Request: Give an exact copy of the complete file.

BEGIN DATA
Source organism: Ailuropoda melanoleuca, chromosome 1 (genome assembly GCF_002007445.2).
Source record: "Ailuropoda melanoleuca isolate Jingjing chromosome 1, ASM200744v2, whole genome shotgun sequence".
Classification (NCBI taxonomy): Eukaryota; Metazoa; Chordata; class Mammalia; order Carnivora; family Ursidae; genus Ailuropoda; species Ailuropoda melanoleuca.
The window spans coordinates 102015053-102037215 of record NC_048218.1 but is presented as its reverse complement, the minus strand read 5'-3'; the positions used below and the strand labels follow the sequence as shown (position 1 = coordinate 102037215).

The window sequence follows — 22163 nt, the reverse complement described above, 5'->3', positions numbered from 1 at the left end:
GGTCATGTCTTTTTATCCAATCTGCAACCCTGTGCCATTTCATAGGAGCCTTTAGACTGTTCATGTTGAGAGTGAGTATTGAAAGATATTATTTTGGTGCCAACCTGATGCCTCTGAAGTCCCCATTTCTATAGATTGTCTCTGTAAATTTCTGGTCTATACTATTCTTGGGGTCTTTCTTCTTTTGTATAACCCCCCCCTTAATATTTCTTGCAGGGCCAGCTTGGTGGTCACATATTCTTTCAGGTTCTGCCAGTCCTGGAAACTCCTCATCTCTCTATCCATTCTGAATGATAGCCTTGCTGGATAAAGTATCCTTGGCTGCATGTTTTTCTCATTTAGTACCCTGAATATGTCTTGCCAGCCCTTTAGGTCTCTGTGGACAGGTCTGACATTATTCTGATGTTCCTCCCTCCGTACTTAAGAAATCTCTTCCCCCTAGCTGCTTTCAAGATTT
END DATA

Source organism: Ailuropoda melanoleuca, chromosome 1 (genome assembly GCF_002007445.2).
Source record: "Ailuropoda melanoleuca isolate Jingjing chromosome 1, ASM200744v2, whole genome shotgun sequence".
Classification (NCBI taxonomy): Eukaryota; Metazoa; Chordata; class Mammalia; order Carnivora; family Ursidae; genus Ailuropoda; species Ailuropoda melanoleuca.
The window spans coordinates 102015053-102037215 of record NC_048218.1 but is presented as its reverse complement, the minus strand read 5'-3'; the positions used below and the strand labels follow the sequence as shown (position 1 = coordinate 102037215).

The window sequence follows — 22163 nt, the reverse complement described above, 5'->3', positions numbered from 1 at the left end:
GGTCATGTCTTTTTATCCAATCTGCAACCCTGTGCCATTTCATAGGAGCCTTTAGACTGTTCATGTTGAGAGTGAGTATTGAAAGATATTATTTTGGTGCCAACCTGATGCCTCTGAAGTCCCCATTTCTATAGATTGTCTCTGTAAATTTCTGGTCTATACTATTCTTGGGGTCTTTCTTCTTTTGTATAACCCCCCCCTTAATATTTCTTGCAGGGCCAGCTTGGTGGTCACATATTCTTTCAGGTTCTGCCAGTCCTGGAAACTCCTCATCTCTCTATCCATTCTGAATGATAGCCTTGCTGGATAAAGTATCCTTGGCTGCATGTTTTTCTCATTTAGTACCCTGAATATGTCTTGCCAGCCCTTTAGGTCTCTGTGGACAGGTCTGACATTATTCTGATGTTCCTCCCTCCGTACTTAAGAAATCTCTTCCCCCTAGCTGCTTTCAAGATTT